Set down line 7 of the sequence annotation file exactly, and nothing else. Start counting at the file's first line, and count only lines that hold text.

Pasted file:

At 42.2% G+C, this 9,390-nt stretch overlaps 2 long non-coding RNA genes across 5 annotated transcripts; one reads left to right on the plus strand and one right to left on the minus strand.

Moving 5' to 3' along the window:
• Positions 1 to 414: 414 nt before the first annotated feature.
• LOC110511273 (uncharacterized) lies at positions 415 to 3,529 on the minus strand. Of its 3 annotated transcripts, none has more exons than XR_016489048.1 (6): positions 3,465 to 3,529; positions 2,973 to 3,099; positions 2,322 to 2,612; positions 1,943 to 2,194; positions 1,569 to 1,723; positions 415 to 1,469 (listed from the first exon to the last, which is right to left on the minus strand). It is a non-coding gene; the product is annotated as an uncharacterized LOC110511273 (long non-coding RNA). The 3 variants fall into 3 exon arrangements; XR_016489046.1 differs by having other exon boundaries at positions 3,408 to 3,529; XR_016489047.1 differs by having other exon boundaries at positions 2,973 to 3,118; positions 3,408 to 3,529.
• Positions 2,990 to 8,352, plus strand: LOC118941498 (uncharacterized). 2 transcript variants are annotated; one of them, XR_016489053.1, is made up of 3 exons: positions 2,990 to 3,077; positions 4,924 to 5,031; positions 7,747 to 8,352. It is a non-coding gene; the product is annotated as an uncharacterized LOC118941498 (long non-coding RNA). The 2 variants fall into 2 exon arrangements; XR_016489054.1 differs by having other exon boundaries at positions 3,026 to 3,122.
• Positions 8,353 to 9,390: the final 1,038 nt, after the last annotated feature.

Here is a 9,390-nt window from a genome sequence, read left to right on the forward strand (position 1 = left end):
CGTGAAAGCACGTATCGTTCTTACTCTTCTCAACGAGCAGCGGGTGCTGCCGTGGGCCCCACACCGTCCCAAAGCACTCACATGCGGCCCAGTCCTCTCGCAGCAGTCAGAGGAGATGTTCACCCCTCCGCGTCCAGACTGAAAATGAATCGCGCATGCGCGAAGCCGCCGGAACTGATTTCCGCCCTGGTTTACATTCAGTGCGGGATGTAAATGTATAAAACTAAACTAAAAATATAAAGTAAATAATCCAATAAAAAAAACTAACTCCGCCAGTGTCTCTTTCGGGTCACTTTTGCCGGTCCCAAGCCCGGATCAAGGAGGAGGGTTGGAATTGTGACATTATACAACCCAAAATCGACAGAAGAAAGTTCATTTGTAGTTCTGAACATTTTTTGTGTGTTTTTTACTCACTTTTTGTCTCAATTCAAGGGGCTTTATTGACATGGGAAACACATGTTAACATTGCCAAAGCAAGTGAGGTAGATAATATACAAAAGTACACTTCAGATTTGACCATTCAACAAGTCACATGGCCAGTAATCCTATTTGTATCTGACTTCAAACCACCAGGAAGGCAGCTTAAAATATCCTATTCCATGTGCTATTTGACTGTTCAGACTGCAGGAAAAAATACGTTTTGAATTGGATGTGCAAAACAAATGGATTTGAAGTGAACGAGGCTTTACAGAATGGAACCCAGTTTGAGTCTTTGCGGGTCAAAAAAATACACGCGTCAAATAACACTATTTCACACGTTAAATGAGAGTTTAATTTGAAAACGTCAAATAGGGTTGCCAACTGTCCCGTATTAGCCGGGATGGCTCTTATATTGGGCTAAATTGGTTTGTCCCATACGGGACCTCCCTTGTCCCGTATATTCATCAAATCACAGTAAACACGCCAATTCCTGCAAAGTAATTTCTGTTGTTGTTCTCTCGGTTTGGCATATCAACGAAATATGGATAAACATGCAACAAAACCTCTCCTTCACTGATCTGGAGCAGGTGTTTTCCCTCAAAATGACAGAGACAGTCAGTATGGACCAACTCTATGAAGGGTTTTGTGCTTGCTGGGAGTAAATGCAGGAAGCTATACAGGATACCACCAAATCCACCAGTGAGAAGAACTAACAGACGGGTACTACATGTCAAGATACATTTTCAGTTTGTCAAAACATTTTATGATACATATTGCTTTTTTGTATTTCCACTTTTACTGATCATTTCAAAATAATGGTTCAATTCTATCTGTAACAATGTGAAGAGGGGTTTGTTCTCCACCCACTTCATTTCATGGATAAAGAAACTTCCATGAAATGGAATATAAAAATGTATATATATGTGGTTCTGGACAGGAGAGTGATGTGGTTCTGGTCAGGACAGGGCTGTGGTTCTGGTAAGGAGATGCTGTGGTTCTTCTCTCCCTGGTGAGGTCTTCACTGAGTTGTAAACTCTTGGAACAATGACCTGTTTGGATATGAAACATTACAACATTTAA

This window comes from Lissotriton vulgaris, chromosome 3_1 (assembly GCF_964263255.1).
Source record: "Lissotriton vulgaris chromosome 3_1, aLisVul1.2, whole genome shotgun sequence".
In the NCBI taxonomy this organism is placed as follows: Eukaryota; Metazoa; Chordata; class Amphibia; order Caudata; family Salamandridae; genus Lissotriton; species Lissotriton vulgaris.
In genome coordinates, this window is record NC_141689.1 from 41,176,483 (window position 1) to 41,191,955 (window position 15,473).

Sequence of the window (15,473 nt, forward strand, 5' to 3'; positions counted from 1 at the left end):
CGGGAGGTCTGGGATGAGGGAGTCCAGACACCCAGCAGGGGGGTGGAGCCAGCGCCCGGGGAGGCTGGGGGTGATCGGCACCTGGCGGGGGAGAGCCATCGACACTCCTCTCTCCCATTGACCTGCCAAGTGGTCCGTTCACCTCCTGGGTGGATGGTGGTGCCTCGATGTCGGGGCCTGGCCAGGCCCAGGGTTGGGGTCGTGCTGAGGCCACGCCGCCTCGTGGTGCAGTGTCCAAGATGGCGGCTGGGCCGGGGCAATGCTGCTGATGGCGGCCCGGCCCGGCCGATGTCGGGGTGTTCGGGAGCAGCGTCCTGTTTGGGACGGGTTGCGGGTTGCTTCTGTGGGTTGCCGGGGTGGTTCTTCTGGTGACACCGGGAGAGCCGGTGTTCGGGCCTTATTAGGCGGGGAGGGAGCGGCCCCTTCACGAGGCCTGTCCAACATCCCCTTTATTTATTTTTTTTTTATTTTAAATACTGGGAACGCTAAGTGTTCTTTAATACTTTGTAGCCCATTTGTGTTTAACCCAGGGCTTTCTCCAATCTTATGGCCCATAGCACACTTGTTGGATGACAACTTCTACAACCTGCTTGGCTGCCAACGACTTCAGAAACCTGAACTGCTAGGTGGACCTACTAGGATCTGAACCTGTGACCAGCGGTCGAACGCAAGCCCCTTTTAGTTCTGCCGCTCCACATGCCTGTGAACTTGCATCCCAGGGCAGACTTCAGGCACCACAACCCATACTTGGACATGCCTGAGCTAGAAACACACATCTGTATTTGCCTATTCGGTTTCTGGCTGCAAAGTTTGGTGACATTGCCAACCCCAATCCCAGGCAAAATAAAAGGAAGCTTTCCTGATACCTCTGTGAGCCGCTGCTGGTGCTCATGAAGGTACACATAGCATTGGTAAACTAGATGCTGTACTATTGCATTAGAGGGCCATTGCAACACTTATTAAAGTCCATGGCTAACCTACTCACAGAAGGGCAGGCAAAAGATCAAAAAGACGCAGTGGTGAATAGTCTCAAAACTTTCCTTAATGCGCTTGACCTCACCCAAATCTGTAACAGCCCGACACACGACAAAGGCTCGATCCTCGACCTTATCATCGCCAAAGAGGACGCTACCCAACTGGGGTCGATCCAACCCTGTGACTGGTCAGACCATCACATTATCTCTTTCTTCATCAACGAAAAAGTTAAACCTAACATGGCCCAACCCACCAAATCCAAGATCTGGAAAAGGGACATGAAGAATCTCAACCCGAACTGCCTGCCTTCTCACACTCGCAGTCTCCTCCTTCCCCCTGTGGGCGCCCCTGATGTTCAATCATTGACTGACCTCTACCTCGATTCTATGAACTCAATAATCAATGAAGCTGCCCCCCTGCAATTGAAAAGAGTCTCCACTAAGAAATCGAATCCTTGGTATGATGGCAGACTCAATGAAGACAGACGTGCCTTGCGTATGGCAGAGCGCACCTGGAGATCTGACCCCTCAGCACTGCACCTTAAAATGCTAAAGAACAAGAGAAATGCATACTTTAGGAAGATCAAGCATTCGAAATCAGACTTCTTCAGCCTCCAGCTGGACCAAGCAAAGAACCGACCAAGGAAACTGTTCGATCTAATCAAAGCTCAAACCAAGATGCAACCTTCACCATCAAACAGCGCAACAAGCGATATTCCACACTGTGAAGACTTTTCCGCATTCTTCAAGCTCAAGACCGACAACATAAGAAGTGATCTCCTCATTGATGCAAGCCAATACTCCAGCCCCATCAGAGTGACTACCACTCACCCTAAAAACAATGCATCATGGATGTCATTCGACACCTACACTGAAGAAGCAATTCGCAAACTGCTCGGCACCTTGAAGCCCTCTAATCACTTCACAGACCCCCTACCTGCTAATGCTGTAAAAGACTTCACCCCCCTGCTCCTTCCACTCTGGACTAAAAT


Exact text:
Here is a 9,390-nt window from a genome sequence, read left to right on the forward strand (position 1 = left end):